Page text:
9/11 Stories

Matthew Gray

9/11, New York, This World
by Matthew Gray

“Do you live in this world?”

I had ignored the telephone that morning. I was late for work, having stood in the shower too long with my lifeless thoughts, having sat at my desk in my towel with my morning stare. There are millions at work already while I am still staring at pictures of other countries I have tacked up above my desk. I’ll join them soon enough. Soon enough I will join you. Just leave me alone for now, with Jean Seberg looking over her bench at me with black and white eyes from the sidewalks of Champ Elysees. Morning. 9:30am.

I let the phone ring and ring until I hear my tinny electronic voice fielding the call. The message is from my sister back in Ohio. She speaks fast. I listened from my bedroom. “Matt or Keir. This is Matt’s sister Lisa. If one of you get this call me at my work.” Then she left her number. After I finished getting ready, I played the message again finding it sort of odd for her to ask for my roommate too. I called her back. After I combed my hair. After I flipped through a magazine on the table. Tie my shoes. Look at my eyes. Comb my hair again.

“Oh my God. You’re still at home. Thank God!”

“Why? What’s up?”

“Do you live in this world?!” And then she told me what had happened. You know this moment. Someone told you too, probably. Or perhaps you were the messenger.

I live in Brooklyn. But still, just a few blocks away on Metropolitan Avenue you can see them looming in the distance far over the shore on the southwest tip of Manhattan. On this morning, rushing outside I saw the smoke first, above the rooftops, like the feet of a murder victim behind the couch. Some walk slowly on the street looking up at it, as you would calmly read a banner trailing behind a plane. Others aren’t looking at the sky. They are standing in storefronts or huddled around cars with the radio turned way up. I still can’t see them yet, but I know of a vantage point nearby. At first I am jogging, but then I make myself walk slowly also. I don’t wish to seem morbid or scared. I keep my camera in my black leather briefcase. There is the tiniest of parks on the East River in Williamsburg, between the warehouses and a sugar factory. It is a clear view of Manhattan. A couple dozen people were already there. There. Where I had come before with friends or by myself to look at my adopted city. We never stayed long. After a few minutes you’ve seen it. The skyline. It never changes.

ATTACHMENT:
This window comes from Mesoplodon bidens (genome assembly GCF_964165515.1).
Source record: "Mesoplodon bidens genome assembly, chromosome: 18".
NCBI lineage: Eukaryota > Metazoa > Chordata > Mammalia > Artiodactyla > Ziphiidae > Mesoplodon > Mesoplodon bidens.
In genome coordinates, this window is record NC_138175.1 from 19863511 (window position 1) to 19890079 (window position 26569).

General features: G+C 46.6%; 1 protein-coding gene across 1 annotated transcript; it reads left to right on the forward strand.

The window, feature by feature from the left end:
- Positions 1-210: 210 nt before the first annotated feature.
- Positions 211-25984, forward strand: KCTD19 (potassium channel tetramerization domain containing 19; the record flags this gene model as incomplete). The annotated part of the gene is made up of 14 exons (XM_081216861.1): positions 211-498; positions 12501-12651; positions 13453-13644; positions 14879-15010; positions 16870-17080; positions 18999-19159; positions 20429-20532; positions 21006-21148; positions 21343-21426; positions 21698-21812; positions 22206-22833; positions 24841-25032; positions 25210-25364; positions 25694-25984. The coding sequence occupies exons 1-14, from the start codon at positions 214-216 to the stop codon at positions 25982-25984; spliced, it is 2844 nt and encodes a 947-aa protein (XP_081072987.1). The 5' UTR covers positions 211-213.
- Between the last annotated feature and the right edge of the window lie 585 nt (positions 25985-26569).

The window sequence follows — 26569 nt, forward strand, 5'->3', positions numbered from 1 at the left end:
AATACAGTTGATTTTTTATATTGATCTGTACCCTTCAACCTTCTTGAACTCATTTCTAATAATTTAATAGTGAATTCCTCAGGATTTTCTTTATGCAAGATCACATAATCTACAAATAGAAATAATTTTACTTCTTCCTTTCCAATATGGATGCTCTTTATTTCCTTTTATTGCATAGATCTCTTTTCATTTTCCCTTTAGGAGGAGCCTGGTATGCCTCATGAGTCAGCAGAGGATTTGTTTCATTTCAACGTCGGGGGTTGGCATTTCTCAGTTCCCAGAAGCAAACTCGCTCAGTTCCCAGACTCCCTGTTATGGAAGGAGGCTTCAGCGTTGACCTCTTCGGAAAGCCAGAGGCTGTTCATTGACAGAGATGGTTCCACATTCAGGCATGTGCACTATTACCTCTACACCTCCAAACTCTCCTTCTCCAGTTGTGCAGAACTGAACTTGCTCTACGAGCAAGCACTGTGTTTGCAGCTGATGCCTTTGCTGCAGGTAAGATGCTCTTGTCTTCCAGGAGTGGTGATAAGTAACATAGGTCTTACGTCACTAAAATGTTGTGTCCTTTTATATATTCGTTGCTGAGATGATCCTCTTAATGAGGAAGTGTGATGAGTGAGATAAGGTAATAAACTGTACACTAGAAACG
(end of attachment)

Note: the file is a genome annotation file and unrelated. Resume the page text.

No one says anything. And it’s embarrassing to catch someone’s eye. There is a vagrant who is off to the side blathering something about Pearl Harbor hours before I’d hear it ad nauseam on TV. A group of Hasidic Jews are huddled together in their black and white attire. One speaks into his cell phone. A Puerto Rican woman sits with her barely-teenage daughter on the rocks of the shore. She saw the second plane hit, I find out. “It come in,” she says moving a flat hand across the sky, “like this. And Boom!” her hand collapses to her side. Then goes to her heart. “Fire comes out. I said, O My Lord. It, it just… I know, I see this…” She is silent again. Watching.

The smoke just burns on and on. Southeast. Across lower Brooklyn. They look like two cigarettes, lit in the wrong place. You don’t see any fire or red or glow. Just smoke from the large, black spots.